A former Portadown man, now an associate vicar and Labour councillor in London, has been appointed chairman of a committee tasked with rebuilding the community following the Grenfell tower fire.
Robert Thompson (46) will head the Grenfell Recovery Scrutiny Committee, which will look at major issues including where people will be rehomed, mental health provision and what to do with the tower itself once police have finished their investigation.
The fire, in June, spread rapidly through the public housing block, just yards from St Clement’s Church of England where Mr Thompson has served for two-and-a-half years.
Sixty-eight people have so far been confirmed dead, but it is believed the death toll may be nearer 80, and hundreds of people were left homeless.
Mr Thompson, who left Portadown College in 1990 to study theology at King’s College in Cambridge, has been working closely with people affected by the disaster.
He said, “About 50 per cent of our congregation had to be evacuated but thankfully none of our parishioners lost their lives.
“However, a lot of them knew people who died so there has been a lot of grief and bereavement.
“There are still some members of our congregation living in hotels so we have got the mental health issues, including post traumatic stress, that go along with all of this.
“A lot of people find sleep difficult. A friend of mine was evacuated along with her two children and the children are now having nightmares and bed wetting.”
Mr Thompson preached the sermon at St Clement’s the Sunday after the fire, which was attended by London Mayor Sadiq Khan.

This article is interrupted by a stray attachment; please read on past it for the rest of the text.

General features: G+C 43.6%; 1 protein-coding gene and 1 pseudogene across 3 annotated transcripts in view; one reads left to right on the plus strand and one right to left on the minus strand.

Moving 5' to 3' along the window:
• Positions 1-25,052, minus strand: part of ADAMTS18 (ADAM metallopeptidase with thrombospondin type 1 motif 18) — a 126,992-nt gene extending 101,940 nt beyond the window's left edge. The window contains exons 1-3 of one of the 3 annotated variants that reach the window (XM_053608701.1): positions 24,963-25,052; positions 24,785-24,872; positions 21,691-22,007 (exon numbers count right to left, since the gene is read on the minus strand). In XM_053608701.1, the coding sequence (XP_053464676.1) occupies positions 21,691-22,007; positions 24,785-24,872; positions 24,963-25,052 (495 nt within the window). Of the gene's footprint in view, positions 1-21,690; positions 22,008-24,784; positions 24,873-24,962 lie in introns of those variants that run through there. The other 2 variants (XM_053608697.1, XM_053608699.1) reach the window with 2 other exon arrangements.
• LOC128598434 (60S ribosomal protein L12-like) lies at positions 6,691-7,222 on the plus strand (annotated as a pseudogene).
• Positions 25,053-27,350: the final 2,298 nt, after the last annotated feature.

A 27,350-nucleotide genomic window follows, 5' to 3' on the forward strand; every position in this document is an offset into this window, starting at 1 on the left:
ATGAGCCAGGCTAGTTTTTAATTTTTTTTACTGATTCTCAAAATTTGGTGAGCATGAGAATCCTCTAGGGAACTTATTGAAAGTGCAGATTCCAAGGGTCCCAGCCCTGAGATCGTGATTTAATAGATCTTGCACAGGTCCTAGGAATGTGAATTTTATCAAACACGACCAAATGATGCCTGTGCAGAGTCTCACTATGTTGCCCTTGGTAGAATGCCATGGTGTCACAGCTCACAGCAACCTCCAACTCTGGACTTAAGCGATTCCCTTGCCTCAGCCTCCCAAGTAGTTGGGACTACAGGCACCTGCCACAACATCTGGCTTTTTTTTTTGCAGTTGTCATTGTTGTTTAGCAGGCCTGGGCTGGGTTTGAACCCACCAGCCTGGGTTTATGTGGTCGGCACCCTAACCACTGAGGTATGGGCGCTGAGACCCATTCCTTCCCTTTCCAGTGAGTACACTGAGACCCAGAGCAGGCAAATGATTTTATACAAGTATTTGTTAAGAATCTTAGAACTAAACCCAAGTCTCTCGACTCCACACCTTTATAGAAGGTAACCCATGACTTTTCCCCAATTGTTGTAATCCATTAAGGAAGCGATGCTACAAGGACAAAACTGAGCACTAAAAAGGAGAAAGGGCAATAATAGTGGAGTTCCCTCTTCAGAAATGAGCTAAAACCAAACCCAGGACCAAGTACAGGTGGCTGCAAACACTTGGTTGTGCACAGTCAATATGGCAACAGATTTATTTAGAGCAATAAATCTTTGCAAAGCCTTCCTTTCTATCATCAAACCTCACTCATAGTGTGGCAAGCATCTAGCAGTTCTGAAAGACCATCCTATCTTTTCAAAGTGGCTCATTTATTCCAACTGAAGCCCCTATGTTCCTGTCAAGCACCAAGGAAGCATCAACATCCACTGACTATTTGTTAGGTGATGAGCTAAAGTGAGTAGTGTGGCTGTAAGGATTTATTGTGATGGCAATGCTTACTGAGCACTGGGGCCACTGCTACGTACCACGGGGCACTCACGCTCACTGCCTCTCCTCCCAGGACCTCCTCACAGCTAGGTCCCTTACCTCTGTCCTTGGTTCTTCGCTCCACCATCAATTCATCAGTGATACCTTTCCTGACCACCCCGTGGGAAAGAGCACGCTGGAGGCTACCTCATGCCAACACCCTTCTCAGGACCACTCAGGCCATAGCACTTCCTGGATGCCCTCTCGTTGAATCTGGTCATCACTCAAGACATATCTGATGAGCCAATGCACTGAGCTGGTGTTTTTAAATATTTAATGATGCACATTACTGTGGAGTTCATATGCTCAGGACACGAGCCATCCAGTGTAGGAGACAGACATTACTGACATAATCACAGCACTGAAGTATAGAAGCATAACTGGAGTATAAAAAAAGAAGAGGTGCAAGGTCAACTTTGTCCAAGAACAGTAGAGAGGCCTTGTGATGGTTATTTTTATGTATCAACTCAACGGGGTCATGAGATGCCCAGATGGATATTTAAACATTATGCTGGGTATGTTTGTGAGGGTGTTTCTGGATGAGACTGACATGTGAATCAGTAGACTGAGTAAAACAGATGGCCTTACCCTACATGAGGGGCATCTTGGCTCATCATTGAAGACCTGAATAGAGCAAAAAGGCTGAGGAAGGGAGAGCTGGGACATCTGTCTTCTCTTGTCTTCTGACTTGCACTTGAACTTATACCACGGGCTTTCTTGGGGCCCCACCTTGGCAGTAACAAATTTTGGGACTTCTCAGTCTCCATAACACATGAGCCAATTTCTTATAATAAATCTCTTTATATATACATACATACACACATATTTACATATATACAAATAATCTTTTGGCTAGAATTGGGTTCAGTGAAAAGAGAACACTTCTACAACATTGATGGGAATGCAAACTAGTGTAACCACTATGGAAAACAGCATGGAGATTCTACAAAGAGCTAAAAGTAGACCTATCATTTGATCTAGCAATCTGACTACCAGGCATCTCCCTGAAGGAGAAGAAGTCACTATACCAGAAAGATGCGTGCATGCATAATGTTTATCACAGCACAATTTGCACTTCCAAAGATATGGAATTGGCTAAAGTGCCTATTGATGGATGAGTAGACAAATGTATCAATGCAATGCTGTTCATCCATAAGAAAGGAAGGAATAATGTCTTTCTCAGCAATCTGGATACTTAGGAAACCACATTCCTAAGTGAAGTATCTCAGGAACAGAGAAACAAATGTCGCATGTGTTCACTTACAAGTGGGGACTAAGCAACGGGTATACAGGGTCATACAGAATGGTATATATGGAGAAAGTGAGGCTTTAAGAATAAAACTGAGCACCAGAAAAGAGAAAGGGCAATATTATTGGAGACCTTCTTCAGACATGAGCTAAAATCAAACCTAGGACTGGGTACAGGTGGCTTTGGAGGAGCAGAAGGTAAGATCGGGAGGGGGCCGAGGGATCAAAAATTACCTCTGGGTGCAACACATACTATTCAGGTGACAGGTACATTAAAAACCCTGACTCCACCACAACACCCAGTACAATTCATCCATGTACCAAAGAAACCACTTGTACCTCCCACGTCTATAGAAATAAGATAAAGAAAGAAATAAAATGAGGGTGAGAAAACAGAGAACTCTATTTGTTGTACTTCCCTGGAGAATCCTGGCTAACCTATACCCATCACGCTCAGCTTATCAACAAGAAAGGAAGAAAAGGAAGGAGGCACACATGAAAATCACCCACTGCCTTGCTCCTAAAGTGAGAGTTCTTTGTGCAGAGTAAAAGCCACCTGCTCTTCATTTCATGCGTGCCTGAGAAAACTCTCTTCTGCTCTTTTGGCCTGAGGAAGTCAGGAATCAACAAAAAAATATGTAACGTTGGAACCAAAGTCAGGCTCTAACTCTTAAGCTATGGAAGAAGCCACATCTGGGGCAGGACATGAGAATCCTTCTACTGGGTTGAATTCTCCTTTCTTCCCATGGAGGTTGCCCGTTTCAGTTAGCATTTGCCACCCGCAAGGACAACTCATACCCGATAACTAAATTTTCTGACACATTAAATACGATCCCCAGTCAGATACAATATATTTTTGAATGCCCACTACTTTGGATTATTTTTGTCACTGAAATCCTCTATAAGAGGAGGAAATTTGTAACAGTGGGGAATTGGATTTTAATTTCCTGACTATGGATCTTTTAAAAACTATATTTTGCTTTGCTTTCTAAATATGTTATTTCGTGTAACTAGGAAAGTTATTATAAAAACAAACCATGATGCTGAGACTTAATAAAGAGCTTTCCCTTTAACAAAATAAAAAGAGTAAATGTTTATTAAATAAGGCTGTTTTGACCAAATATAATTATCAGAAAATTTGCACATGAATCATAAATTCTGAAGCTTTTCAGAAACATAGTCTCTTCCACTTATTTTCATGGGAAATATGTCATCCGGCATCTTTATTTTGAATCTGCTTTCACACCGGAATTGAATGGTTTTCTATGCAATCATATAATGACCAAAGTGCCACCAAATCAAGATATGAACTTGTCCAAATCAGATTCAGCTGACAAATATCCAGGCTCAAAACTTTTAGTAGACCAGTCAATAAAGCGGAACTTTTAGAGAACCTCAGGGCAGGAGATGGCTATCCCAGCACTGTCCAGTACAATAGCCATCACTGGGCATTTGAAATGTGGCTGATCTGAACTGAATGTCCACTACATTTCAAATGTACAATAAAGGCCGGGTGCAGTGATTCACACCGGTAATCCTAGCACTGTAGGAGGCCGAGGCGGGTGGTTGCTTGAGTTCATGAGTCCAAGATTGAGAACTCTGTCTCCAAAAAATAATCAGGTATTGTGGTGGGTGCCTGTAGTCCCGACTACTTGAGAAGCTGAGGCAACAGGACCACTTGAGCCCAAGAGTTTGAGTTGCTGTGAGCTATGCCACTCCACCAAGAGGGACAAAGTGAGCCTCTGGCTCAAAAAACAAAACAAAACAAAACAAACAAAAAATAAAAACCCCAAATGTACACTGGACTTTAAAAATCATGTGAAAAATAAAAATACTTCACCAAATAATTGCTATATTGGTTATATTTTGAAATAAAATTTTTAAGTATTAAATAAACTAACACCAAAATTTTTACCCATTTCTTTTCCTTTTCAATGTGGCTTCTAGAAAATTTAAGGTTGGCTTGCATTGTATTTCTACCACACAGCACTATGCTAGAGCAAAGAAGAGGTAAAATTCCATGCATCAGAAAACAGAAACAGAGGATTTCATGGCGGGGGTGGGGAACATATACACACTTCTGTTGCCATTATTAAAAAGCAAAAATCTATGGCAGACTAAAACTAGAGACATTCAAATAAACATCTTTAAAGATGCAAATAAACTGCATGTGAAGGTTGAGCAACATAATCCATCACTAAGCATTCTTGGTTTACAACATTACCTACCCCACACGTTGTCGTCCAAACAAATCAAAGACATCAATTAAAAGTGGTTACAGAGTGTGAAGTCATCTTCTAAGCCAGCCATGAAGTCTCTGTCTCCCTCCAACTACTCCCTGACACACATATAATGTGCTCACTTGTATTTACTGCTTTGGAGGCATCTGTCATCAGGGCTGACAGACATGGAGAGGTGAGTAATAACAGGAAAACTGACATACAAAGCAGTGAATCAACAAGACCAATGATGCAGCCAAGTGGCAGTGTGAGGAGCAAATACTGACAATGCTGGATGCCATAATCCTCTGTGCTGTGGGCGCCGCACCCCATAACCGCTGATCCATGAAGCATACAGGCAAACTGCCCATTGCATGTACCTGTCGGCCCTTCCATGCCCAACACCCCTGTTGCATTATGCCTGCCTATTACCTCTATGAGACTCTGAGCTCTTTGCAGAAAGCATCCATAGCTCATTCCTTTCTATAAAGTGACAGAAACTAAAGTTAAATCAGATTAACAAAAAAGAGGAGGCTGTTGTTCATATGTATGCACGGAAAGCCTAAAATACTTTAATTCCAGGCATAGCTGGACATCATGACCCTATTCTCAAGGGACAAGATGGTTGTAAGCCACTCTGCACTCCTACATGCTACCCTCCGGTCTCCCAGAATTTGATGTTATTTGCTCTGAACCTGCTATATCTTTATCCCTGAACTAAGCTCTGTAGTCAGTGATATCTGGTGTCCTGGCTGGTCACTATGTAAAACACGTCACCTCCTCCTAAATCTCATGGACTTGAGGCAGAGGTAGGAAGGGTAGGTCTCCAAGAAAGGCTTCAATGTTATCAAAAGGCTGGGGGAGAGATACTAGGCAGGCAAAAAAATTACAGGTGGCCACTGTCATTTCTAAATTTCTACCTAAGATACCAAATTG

In it, he outlined the tremendous response from people. “This church building has also been one of the locations of the most extraordinary outpouring of human solidarity in the face of human catastrophe: the people that filled this place; the items of food and clothing that they brought; the emotions that found some safe haven here.”
His sermon also addressed the anger felt, at what was seen as a preventable tragedy in what is acknowledged to be the ‘poor’ part of the Kensington and Chelsea borough. He said, “As a Christian priest I say to all those who are very rightly angry, including myself, that we need to ‘remember well’.
“We need to channel our anger into the constructive energy that leads to the lasting change that is sorely needed for our communities. We need to harness our anger to create communities of good communication and connection, to build communities that are based on radical inclusion.”
Mr Thompson, whose family still lives in Portadown, returns home two or three times a year. His next visit is planned for Christmas when he looks forward to attending services in his home parish of Seagoe.